From Toys ‘R’ Us to the Super Bowl: How Elk Grove’s Ethan Westbrooks got to the NFL

Los Angeles Rams defensive end Ethan Westbrooks didn’t have the easiest path from Franklin High School to the NFL. He now gets a chance to play in Super Bowl LIII.
Los Angeles Rams defensive end Ethan Westbrooks didn’t have the easiest path from Franklin High School to the NFL. He now gets a chance to play in Super Bowl LIII. AP

Ethan Westbrooks took quite the journey to land in Atlanta, where his assignment on Sunday in Super Bowl LIII is simple: chase down that Tom Brady fellow of the New England Patriots and say hello.

Westbrooks is a fifth-year reserve defensive end for the Los Angeles Rams with Elk Grove and Sacramento roots. He is so giddy to be on the sport’s grandest stage that he sized it up like this during Monday’s Media Day bonanza: “It’s definitely dope! Such a dope thing.”

It wasn’t always dope. Sometimes life was a bit of a drag and it tested a big kid with a big smile, big heart and enormous body.

Westbrooks was born in Oakland and grew up one of seven kids, raised by a single mother, Trisha Warren. Sports was an outlet, something fun and ferocious to do, but it didn’t click right away in football.

Westbrooks and a teammate casually arrived late for varsity team tryouts before their junior season at Franklin High School in 2007, so coach Mike Johnson made a stand. He removed both of them from the squad.

“Ethan was a stud, a man child, a big, athletic kid when he was with us, but they did this casual walk thing to the tryout,” Johnson said. “I yelled, ‘Hey, if you’re going to be late, at least sprint to practice!’

“To Ethan’s credit, he came back out the next year and was great for coach (Bryan) Prahl when I took a year off. Ethan figured it out.”

Westbrooks earned all-Delta League honors as a senior but so-so grades, including a D in Spanish, derailed any immediate hopes of a college scholarship. So he went the community college route.

He landed at Delta in 2009, turned heads in the weight room and turned games on Saturdays with 12 sacks. But this all came after he turned off the coaches at Sacramento City.

“Ethan was on our campus right out of high school,” Sac City coach Dannie Walker said. “He came to the first day of practice, and we ran a lot. But he didn’t like the conditioning, so he left.

“Told him, we’ll be seeing you.’”

Westbrooks headed to Stockton. Midway through his freshman season, another reality check hit. He became a father. He needed to earn a paycheck.

Westbrooks stepped away from athletics for a year and took a job at Toys ‘R’ Us to help provide for his child, a girl named Karina. He stocked shelves by day and then did graveyard shifts pulling nails during a building reconstruction.

But football never left him. Westbrooks knew he didn’t want to handle a hammer for a career. It took time to mature as a student, even as a man, never mind his 6-foot-4 and 275-pound frame in those days (he is now 290).

“And then he came back to us at City (in 2011),” Walker said. “I saw him walking around Hughes Stadium, and he said he wanted to come back.”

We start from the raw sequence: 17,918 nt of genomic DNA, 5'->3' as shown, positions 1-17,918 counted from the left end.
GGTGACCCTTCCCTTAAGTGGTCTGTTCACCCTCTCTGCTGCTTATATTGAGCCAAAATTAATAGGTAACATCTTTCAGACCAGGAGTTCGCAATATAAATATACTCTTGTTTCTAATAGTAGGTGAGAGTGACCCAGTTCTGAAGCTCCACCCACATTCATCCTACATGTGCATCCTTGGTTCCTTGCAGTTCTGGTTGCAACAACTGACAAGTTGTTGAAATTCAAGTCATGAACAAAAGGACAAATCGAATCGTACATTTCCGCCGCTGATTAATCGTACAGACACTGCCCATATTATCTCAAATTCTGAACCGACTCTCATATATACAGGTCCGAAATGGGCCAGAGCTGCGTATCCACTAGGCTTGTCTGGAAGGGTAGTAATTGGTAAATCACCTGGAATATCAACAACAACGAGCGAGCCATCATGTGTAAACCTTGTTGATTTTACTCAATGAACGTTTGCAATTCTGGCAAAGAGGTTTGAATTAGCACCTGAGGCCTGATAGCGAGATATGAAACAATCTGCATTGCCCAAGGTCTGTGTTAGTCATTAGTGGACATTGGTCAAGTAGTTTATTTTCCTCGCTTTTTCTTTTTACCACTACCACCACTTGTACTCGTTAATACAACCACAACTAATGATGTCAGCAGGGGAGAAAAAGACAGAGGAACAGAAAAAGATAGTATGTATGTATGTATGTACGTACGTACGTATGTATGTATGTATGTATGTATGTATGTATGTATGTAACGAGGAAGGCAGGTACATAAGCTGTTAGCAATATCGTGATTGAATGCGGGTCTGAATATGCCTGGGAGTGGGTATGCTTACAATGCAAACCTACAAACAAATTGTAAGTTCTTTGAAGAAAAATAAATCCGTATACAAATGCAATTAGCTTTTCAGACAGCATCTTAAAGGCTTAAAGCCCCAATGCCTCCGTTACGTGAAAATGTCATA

Westbrooks was told that he had to be a better student and that his transcripts had to reflect as such if he wanted to land a scholarship. And he would have to run and condition to the point of exhaustion. No shortcuts here.

He bought in. Westbrooks earned all-state honors at Sac City and headed to Division II West Texas A&M in Canyon, a town of 13,000 just south of Amarillo. It wasn’t the Division I or the FBS level Westbrooks dreamed of, but it was a scholarship and a chance to play.

He earned Small-College All-American honors, recording 19 1/2 sacks in 2012 in earning national Division II Defensive Player of the Year honors. In 2013, Westbrooks was double- and triple-teamed his senior season but still recorded 19 1/2 tackles for loss to go with seven sacks.

Westbrooks earned Player of the Game honors in the 2014 East-West Shrine Game, then later signed with the Rams as an undrafted free agent. He will be a free agent after this season.

“Ethan was phenomenal for us and at West Texas A&M, definitely a next-level guy,” Walker said. “He could do amazing things on the field and moved like a 180-pound defensive back.

“I’m proud of him. He had a lot of work to do as a student. We laid out a plan here for him and he attacked it. Going to a four-year school was important to him, to his family. He took a different path, but he took the opportunities and turned them into reality.”

Said Johnson, “Everyone’s light bulb turns on at some point, and it obviously came on for Ethan.”

Johnson and Walker said Westbrooks can radiate a room with his charm, which belies his in-game nature.

“He’s always had a wonderful personality, a great smile,” Johnson said.

“Just love the guy,” Walker said. “Ethan’s a happy-go-lucky guy. His smile is contagious.”

Westbrooks now has four young children, the only things he loves more than football. Before his last game at Sac City, Westbrooks got a tattoo on the upper part of his left cheek. It reads, “Laugh Now, Cry Later.”

Westbrooks cried plenty over the years. He’s laughed even more of late.

“After working for Toys ‘R’ Us for so long, I was just like, ‘This is some (expletive) that I never want to do,’” Westbrooks said in a 2016 ESPN interview. “I was either going to make it in football or I was going to have to work at the warehouse for the rest of my life, to be honest.”

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